Active RFID Vs Passive RFID: what are the differences?

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8 min.



Radio Frequency Identification (RFID) is frequently used on a daily basis, without us even realizing it, in various and varied fields of activity. It makes it possible to convey data, to memorize them and to retrieve them remotely thanks to radio waves. RFID is often used for product identification and the automatic collection of information on items, without any physical connection, unlike other technologies such as gencode for example. It can be declined mainly in two different ways. It is then a question of active RFID or passive RFID.

Basic principle of RFID

The basic systems of RFID are made up of several components. Among them, the tag, also called “radio tag“, composed of an electronic chip for identification and data storage, an antenna, used for communication, and a reader or interrogator for the transmission and reception of waves. A computer and software are also required for data storage and analysis. Depending on the type of radio tag used, no battery or battery is required (passive tags), a battery may be needed only for the emission of the wave (semi-passive tags) or to power the tag and for the emission of the wave (active tags).


The RFID tag is a fundamental support of electronic identification. It is often composed of two main elements: an antenna, receiving the waves, and an electronic circuit, in charge of processing and storing the information. In other words, it houses an identifier and data on a chip, itself connected to the antenna. The tag thus exchanges data with a reader via radio waves. Widely used in RFID, the tag is very useful to meet traceability requirements, for example, since it does not necessarily need to be seen to be detected and, therefore, read.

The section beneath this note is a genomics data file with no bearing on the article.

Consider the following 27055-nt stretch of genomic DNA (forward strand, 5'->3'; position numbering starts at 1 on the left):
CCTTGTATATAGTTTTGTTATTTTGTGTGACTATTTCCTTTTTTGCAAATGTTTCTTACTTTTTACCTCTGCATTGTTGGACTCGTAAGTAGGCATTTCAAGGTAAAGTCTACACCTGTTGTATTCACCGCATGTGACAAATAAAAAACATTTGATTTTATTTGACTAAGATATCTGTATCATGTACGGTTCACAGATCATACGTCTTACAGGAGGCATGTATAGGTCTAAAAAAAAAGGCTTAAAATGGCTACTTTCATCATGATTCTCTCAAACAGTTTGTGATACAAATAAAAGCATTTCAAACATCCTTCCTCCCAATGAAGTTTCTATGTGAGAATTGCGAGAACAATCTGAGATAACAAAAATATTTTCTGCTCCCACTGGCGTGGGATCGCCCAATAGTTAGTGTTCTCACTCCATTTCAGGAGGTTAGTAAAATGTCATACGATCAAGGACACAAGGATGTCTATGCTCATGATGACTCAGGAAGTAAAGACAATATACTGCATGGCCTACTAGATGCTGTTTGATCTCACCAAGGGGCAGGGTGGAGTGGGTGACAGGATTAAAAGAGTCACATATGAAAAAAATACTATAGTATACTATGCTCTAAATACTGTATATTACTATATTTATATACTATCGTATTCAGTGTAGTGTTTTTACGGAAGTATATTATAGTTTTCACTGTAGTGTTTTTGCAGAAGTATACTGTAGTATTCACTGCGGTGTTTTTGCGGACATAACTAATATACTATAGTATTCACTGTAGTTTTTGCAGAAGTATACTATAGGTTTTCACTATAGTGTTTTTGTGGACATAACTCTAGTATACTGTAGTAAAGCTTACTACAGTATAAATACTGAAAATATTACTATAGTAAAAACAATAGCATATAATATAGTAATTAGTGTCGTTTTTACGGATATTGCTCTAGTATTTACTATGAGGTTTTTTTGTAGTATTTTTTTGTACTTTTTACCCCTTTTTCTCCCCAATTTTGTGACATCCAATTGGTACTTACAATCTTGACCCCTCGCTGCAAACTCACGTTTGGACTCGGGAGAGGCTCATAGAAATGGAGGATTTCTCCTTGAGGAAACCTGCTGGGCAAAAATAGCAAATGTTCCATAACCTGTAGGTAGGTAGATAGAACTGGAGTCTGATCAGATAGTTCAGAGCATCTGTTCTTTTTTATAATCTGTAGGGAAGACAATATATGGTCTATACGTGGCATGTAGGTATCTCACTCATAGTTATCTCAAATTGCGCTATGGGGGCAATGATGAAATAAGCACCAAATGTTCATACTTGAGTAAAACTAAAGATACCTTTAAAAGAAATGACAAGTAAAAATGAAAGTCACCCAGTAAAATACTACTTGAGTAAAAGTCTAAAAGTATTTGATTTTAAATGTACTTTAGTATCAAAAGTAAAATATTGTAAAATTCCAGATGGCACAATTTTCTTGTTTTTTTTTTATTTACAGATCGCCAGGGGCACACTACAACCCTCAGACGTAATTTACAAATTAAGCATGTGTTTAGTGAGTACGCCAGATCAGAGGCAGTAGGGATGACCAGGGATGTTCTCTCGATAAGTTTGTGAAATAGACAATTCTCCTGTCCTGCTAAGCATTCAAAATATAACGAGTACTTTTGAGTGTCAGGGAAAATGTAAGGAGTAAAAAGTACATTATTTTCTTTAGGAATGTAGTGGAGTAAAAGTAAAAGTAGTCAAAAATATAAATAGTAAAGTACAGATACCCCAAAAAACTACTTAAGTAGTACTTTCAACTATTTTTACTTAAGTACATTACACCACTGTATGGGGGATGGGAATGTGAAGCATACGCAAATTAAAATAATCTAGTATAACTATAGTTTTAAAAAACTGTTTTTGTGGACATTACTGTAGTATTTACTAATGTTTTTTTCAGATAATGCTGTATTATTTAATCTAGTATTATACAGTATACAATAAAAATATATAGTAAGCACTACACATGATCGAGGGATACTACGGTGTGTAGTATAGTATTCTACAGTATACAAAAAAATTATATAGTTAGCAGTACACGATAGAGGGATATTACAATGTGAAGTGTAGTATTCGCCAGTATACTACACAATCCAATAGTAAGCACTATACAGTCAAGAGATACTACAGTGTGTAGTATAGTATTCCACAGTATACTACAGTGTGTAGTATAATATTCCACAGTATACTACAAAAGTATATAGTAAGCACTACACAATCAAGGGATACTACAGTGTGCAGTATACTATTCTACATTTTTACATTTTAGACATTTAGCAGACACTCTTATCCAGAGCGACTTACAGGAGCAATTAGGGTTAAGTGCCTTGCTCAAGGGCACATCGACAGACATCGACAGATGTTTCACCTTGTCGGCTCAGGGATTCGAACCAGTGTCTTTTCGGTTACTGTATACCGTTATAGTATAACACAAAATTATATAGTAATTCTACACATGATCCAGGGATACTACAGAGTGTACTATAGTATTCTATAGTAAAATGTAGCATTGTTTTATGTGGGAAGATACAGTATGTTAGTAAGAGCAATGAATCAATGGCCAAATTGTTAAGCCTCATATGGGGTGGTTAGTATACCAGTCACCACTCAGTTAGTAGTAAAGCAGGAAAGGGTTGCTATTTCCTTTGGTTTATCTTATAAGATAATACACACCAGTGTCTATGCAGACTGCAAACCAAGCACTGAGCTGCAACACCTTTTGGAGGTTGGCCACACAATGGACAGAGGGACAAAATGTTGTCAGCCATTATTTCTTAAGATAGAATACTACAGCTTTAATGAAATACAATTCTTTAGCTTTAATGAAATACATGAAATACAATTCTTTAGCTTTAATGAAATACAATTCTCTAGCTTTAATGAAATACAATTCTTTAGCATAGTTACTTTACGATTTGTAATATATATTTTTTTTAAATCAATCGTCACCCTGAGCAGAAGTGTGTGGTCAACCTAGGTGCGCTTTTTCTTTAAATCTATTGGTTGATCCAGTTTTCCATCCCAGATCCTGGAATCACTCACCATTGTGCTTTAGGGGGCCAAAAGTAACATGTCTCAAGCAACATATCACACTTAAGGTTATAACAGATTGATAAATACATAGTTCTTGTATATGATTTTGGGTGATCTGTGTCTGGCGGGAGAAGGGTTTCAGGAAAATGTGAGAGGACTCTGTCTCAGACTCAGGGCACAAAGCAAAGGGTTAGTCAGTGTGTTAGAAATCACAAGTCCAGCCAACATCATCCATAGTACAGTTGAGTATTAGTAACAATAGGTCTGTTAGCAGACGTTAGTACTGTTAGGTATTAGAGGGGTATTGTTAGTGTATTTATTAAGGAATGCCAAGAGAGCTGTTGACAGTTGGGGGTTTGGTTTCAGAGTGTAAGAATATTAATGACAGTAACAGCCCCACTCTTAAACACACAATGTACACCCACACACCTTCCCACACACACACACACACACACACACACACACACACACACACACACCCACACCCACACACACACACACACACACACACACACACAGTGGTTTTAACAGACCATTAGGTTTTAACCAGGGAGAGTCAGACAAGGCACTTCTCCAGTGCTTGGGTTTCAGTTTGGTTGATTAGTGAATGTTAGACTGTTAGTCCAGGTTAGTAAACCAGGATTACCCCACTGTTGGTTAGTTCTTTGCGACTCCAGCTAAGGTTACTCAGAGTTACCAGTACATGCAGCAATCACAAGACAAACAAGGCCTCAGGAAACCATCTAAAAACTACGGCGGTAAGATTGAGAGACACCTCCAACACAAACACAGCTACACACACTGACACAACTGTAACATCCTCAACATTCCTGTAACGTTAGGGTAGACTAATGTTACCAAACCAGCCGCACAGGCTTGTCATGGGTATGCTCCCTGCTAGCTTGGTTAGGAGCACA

The reader is an electronic device used for transmitting and receiving electromagnetic waves. It detects and recognizes the tag’s identification information through the identifier provided by the chip manufacturer. It is also able to decode the information carried by the incident wave thanks to a decoder.


The RFID antenna can capture and emit electromagnetic waves. The frequency of emission depends on the type of antenna, its length and the frequency set in the chip. Depending on the desired application, the antenna should be inexpensive, non-invasive and as environmentally friendly as possible. In order to maximize energy transmission, the impedance of the antenna must be equivalent to the impedance of the electronic chip contained in the tag. In most cases, this impedance has a value of 50 omega.


The computer and software are used to store the information collected by the reader. In some situations, they may also control the player.


Basic RFID Operation

Active RFID

First of all, it can be a question of active RFID. In this first case, the tags are powered by an embedded energy source. It can be a battery or a cell, for example, allowing the operation of the tag and the emission of its data.

Active RFID can be applied to several sectors of activity, in construction, public works and security as well as in home automation for example. The active tags are largely used for monitoring physical quantities (temperature, humidity, movement). This is particularly the case for the control of the cold chain in refrigerated trucks. They also allow the identification and tracking of people for safety on construction sites. Finally, they can also be used for access control or automatic identification of goods.